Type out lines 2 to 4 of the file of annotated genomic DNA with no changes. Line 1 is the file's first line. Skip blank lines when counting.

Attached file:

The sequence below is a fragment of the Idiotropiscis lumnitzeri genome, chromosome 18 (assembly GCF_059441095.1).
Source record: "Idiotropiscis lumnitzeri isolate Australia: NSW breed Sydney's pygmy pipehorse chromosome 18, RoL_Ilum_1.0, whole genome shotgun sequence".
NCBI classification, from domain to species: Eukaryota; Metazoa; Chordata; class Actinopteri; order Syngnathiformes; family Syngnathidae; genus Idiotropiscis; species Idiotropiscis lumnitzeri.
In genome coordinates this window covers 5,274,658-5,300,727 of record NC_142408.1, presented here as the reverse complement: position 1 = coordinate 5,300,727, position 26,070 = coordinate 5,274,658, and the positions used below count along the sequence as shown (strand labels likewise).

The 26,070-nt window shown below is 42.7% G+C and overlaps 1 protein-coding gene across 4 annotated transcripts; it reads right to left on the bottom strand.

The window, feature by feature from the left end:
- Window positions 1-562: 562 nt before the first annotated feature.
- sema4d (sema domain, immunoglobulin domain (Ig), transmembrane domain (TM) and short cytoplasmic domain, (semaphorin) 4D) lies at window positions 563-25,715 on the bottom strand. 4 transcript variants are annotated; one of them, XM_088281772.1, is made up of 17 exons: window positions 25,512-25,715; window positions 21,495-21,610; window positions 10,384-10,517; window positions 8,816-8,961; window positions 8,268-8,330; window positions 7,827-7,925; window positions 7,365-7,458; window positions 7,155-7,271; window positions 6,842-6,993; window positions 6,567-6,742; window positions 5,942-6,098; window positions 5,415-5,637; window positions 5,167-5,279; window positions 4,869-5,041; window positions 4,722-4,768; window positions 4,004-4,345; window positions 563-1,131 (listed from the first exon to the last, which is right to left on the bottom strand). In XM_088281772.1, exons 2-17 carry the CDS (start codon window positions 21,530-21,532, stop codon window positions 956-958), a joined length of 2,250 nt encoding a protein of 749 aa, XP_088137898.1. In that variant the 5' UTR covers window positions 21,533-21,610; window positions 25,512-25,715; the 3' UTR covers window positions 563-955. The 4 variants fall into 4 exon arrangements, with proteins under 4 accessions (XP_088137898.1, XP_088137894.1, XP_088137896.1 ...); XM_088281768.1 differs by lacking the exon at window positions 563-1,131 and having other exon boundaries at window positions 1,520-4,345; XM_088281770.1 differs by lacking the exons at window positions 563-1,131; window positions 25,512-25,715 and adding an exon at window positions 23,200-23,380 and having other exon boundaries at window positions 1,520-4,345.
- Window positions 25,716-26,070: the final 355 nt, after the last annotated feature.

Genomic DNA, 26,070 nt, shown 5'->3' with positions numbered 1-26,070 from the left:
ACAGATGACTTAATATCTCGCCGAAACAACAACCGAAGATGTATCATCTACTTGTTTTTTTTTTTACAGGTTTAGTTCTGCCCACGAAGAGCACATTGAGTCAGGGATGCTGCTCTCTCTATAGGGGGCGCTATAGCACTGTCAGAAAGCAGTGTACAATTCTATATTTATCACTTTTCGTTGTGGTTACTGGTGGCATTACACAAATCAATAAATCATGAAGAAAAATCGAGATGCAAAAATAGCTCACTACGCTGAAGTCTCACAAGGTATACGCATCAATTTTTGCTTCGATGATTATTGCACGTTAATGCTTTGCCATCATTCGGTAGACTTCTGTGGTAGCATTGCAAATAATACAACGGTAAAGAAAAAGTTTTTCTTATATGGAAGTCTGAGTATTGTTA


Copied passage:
Source record: "Idiotropiscis lumnitzeri isolate Australia: NSW breed Sydney's pygmy pipehorse chromosome 18, RoL_Ilum_1.0, whole genome shotgun sequence".
NCBI classification, from domain to species: Eukaryota; Metazoa; Chordata; class Actinopteri; order Syngnathiformes; family Syngnathidae; genus Idiotropiscis; species Idiotropiscis lumnitzeri.
In genome coordinates this window covers 5,274,658-5,300,727 of record NC_142408.1, presented here as the reverse complement: position 1 = coordinate 5,300,727, position 26,070 = coordinate 5,274,658, and the positions used below count along the sequence as shown (strand labels likewise).